By Verner Ayukegba, Senior Vice President, African Chamber of Energy
Last month, Angola was reported to be drafting legislation to allow oil, gas and mining activities in 14 national conservation areas, including the Luengue-Luiana National Park, which represents part of the Kavango-Zambezi Transboundary Conservation Area that is spreading across Angola, Namibia, Botswana, Zambia and Zimbabwe sparked protests by environmental groups. Local environmentalists were outraged, probably tired of the test drilling that had started days earlier on the Namibian side of the Okavango Delta, an internationally recognized biodiversity hotspot.
On January 21, Angola’s Minister of Mineral Resources, Oil and Gas, HE Diamantino Pedro Azevedo responded, providing clarifications in which he indicated that the strict environmental legislation in force in Angola would be complied with and the interests of local populations would be safeguarded, like the country. carries out an upcoming public tender for the evaluation of several inland basins. Angolan industry regulator Agência Nacional de Petróleo, Gás e Biocombustíveis (ANPG) has also provided further clarification.
“It was necessary to review the legislation on protected areas, but this does not mean the end of biodiversity,” said Minister Azevedo. “It is necessary to explore these resources, the solution is balance. We are sensitive to environmental problems, but we are also rational. There are those who, due to political interests, defend extreme positions, but in politics it is necessary to be rational ”.
As the second largest oil producer in Sub-Saharan Africa, Angola has taken one of the most balanced approaches to global environmental, social and governance (ESG) standards in the region when it comes to oil and gas exploration, placing environmental protections and continuous production of hydrocarbons. on an equal footing within its constitution and national agenda. Angola’s 2010 constitution in articles 12 and 24 explicitly describes the protection of the environment, providing a basis for the country’s Environmental Framework Law. According to article 12,… .. The State will promote the protection and conservation of natural resources by guiding the exploitation and use of them for the benefit of the community as a whole. … And according to article 24, all citizens have the right to live in a healthy and uncontaminated environment. The State shall take the necessary measures to protect the environment and the national flora and fauna species throughout the national territory and maintain ecological balance. Acts that directly or indirectly damage or endanger the conservation of the environment will be sanctioned by law.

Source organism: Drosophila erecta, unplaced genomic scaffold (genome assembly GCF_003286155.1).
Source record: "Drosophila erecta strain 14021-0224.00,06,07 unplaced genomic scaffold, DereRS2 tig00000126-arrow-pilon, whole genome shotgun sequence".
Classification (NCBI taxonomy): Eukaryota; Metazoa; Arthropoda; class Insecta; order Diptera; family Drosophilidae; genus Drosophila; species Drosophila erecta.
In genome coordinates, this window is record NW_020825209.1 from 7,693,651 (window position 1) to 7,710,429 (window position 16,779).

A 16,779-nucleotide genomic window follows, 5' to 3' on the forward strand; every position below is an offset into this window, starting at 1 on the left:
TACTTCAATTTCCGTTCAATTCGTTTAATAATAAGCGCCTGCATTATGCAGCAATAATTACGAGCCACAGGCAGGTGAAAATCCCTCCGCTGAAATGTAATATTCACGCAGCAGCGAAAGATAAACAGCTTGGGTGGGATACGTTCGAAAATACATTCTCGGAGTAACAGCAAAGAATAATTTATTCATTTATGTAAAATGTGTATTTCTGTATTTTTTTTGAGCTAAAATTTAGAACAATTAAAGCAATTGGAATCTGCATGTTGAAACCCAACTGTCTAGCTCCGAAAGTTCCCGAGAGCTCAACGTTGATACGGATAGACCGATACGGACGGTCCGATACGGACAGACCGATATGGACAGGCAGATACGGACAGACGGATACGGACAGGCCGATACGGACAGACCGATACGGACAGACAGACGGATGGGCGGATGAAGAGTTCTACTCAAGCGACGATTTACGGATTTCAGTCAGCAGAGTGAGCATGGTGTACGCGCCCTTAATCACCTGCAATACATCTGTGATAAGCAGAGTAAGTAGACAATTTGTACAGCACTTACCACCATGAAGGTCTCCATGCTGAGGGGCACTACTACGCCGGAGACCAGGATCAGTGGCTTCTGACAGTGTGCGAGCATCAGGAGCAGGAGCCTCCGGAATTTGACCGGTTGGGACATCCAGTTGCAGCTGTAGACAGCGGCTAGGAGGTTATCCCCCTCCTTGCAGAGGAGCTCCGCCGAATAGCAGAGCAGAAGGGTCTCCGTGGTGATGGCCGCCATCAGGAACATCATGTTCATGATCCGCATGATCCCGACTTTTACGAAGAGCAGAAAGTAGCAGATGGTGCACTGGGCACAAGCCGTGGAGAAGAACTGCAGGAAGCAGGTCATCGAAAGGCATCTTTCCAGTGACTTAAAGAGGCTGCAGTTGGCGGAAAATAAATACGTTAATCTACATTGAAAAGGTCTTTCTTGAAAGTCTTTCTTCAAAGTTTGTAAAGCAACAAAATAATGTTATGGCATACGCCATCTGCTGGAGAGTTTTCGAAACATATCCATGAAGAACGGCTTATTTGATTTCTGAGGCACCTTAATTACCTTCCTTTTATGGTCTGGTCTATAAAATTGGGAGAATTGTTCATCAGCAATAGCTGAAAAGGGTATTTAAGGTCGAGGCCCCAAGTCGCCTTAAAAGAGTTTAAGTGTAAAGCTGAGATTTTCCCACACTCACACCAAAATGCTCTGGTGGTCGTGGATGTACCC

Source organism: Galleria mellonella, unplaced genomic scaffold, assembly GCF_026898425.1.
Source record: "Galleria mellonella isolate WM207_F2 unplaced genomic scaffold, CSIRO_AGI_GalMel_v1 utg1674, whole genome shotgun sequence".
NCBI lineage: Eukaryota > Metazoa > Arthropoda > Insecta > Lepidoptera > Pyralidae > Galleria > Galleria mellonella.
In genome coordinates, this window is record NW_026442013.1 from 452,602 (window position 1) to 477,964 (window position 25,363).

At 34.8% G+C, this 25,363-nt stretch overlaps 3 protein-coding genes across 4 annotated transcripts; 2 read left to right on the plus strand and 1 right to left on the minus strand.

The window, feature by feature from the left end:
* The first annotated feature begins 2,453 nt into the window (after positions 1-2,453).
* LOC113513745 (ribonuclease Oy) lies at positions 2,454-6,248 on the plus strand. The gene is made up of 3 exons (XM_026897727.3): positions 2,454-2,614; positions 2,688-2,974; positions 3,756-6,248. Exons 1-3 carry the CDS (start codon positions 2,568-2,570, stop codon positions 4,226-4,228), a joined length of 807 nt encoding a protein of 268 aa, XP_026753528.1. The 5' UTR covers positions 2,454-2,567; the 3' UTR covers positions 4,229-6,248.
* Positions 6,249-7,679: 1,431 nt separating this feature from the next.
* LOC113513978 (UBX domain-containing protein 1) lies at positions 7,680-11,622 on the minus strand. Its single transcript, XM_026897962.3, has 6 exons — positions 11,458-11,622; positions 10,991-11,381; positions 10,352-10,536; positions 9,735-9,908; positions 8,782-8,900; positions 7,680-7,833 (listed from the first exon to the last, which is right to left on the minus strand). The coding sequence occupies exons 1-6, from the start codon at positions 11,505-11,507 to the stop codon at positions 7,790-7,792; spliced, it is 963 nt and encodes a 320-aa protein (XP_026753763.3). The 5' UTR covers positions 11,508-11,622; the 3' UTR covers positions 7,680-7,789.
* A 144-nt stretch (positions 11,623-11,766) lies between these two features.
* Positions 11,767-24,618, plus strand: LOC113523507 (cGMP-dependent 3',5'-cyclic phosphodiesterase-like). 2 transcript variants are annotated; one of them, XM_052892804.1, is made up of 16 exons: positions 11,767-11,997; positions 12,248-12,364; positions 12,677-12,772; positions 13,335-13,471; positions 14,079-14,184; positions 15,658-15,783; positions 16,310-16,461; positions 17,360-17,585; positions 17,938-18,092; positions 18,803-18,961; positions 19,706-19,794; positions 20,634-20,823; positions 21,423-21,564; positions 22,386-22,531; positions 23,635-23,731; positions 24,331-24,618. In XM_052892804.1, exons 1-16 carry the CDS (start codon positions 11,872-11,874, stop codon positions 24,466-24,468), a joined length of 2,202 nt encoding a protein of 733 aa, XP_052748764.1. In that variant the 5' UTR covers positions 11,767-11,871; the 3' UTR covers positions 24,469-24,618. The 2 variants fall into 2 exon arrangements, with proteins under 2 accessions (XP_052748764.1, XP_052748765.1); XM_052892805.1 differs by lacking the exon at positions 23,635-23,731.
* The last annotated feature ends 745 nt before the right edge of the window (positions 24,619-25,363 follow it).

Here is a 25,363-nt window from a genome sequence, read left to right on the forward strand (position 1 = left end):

Offshore exploration, especially during the boom years from 2002 to 2008, made Angola one of the world’s most prized destinations for the oil and gas industry. Production rose to almost 2 million barrels a day, providing Angola with much-needed resources for its post-conflict reconstruction and making the country the second largest oil producer in Africa. These boom years were also possible because Angola provided and continues to provide an environmental framework unsurpassed worldwide. It is the industry standard, particularly in a country that is home to all the major international oil companies, that the highest environmental standards are adhered to when companies engage in exploration projects in Angola. The Environmental Impact Assessment (EIA) plans required by the Angolan regulator (currently ANPG) are among the highest standards in the industry, compared to other basins such as Brazil and Mexico. In Angola, these assessments must comply with a plethora of decrees and regulations that include mandatory public consultations, environmental audits, restrictions on biodiversity, water and waste management. It is worth mentioning that there were no major environmental disasters and some of the new exploration technologies and techniques developed in Angola under these strict regulations were exported to other basins for the improvement of the entire industry.